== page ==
Imagine your doctor tells you that a procedure involving removal of spinal fluid is necessary to diagnose your recurring headaches. He does not tell you — nor do you inquire about — the risks involved in the intervention, which include a very small risk of permanent partial paralysis. Unfortunately, paralysis occurs. American courts have established a rule of consent that provides that the physician has an affirmative duty to disclose the material risks inherent in the proposed therapeutic treatment or surgery. Thus, among other claims, you have a common law right to recover against the physician for failure to provide adequate informed consent.
Now imagine that, instead of seeking care from your physician, you have decided to become a participant in a research protocol that is intended to study the cause of recurring headaches. During the process of enrolling you in the study, the investigator does not tell you — nor do you inquire about — the risk of permanent partial paralysis. Again, unfortunately, paralysis occurs. Although the law governing human subjects research might lead the investigator to lose funding, no equivalent private right of action exists in the research context, and thus you are unlikely to be able to seek damages for the investigator’s failure to provide adequate informed consent.
Finally, consider a complicating detail to the latter scenario: the investigator, in the course of the study, runs a test on a biological sample that he removed during the procedure in order to study a hypothetical correlation between the headaches and a certain genetic defect. He discovers, incidentally, that you carry a gene that predisposes you to Alzheimer’s Disease. Although no law requires the investigator to tell you this information, there is an emerging general consensus that the investigator has an obligation to disclose such findings (or at least the possibility of such findings) to you, which could also potentially enable you to seek damages where the investigator fails to make the appropriate disclosures.
That a patient who is harmed by her doctor due to lack of informed consent has a right to recover is an established tenet of tort law. However, for historic reasons, such a right does not extend to a research participant who is harmed due to a lack of informed consent by the investigator in a research protocol. This distinction between the rights of certain individuals to seek remedies directly from those who neglected to communicate the risks of an intervention has been the subject of extensive literature on the doctrine of informed consent, although courts have generally been either unwilling or unable to extend a private right of action to research subjects.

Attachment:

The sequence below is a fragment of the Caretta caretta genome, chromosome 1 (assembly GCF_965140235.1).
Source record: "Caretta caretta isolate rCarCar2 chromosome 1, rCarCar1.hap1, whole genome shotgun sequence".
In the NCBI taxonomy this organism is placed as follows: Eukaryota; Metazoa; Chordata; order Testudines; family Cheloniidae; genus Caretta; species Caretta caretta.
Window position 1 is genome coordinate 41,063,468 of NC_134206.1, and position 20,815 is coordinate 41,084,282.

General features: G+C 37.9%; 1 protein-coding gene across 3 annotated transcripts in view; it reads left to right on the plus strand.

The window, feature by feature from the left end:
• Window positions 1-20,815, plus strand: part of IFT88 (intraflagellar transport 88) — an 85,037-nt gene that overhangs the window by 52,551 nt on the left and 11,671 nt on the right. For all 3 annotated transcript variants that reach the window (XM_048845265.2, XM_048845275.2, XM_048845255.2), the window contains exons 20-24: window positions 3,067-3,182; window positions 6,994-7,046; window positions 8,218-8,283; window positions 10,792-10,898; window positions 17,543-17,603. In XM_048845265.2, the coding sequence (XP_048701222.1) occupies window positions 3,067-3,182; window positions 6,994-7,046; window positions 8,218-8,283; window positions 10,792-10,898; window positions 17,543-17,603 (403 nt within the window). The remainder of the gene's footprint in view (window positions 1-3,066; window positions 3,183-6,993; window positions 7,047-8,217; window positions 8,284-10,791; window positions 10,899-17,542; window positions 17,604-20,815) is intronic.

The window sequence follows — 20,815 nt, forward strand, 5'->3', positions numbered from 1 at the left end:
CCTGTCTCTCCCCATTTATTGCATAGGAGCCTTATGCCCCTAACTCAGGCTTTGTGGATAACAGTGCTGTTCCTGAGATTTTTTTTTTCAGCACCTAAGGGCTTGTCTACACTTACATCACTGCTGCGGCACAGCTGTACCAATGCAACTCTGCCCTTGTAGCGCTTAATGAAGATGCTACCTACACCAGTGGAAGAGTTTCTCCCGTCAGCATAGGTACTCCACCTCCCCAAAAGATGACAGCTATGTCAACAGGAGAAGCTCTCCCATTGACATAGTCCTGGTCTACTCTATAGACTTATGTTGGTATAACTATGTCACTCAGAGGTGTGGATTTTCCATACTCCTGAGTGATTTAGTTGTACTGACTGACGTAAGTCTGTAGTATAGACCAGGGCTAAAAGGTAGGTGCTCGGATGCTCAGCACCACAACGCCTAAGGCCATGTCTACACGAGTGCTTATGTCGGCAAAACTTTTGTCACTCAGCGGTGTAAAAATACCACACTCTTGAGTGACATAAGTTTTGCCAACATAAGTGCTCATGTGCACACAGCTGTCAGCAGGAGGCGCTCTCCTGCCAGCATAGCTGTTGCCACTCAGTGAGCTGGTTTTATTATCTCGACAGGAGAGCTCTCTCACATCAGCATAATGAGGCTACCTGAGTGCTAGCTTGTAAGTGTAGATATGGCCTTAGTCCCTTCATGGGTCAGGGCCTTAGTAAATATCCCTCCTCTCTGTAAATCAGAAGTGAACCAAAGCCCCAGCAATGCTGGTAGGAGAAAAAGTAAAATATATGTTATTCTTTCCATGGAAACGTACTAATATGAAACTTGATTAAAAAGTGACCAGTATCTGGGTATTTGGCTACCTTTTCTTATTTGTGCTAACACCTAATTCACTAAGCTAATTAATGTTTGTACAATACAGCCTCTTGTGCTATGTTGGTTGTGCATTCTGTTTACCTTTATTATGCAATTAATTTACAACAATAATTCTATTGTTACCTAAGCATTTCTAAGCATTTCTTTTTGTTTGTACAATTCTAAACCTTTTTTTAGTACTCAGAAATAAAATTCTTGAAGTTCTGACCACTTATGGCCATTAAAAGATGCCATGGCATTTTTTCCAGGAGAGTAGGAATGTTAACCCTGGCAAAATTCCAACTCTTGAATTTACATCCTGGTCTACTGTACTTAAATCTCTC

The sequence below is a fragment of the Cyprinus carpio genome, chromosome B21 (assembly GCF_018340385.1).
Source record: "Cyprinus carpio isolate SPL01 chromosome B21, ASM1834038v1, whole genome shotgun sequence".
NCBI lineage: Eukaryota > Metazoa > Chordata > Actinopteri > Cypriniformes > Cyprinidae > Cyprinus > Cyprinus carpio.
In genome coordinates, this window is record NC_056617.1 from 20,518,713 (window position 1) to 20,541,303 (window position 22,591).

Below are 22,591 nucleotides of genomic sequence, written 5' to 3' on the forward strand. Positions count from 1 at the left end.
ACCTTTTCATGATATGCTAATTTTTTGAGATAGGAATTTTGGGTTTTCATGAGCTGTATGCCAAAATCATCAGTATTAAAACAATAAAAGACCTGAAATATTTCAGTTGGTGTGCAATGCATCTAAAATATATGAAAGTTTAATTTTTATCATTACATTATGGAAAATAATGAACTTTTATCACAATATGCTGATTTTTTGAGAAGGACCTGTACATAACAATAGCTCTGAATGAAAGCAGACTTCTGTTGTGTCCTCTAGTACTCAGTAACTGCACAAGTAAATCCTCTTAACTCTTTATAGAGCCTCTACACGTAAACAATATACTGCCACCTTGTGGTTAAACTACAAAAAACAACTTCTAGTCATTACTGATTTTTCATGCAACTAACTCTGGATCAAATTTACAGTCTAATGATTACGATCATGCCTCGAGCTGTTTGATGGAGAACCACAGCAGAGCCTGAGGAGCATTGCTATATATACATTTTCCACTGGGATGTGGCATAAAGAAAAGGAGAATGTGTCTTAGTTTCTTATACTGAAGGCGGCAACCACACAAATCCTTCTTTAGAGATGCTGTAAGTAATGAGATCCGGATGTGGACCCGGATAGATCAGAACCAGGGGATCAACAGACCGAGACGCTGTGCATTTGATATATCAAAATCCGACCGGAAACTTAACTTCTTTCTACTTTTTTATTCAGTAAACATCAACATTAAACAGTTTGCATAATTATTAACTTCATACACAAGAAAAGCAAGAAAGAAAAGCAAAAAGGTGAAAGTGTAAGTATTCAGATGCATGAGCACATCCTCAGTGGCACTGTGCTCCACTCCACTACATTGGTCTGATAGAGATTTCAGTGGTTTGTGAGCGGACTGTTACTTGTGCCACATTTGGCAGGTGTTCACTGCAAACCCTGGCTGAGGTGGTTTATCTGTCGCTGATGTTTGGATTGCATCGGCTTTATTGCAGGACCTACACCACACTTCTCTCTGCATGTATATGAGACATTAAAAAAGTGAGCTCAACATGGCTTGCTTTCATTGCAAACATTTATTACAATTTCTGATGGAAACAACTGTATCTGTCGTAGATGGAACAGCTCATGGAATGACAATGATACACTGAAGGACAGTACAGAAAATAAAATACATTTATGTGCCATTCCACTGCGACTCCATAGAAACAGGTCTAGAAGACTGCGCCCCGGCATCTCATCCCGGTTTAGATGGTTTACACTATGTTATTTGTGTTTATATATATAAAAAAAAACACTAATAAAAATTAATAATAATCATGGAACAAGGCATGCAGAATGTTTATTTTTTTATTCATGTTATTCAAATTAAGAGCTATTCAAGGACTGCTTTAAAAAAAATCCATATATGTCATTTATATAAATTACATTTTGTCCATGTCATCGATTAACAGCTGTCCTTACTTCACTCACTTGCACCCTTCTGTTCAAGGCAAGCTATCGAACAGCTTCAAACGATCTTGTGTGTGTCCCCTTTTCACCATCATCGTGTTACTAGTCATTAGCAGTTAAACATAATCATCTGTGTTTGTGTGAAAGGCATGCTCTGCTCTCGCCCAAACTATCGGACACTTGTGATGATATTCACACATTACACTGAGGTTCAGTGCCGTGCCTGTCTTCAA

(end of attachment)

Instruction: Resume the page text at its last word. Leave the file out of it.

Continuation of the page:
Significantly, however, the typical research model has evolved since the most notable court efforts to find a duty of care, premised on a special relationship5 between the investigator and research participant. In contrast to research protocols that required more involved medical interventions, protocols that require minimally invasive procedures — e.g., a simple blood draw for a genetic test or the use of magnetic resonance imaging (MRI) — are much more the norm today. Further, with almost daily genetic and medical discoveries, there is an ever-increasing possibility of finding out information about the research participant that is beyond the scope of the protocol. Thus, this Article proposes that the emergence of genetic testing technologies, the proliferation of research involving biological samples, and the escalating use of medical imaging may further transform the relationship between the investigator and research participant. The right to recover for lack of informed consent is premised on the duty that arises out of the relationship between the discloser and the disclosee, which is grounded in the principle of autonomy. In the treatment context, when physicians fail to inform their patients about the risks of an intervention, patients who are then harmed by the undisclosed risks have recourse to a private right of action based in common law - a claim based on the failure to provide informed consent. At its foundation, this recourse is based on the primacy of the doctor-patient relationship and arises out of the provider’s duty to the patient. Breach of that duty - through failure to disclose information material to the patient’s decision to pursue treatment - allows the patient to recover damages.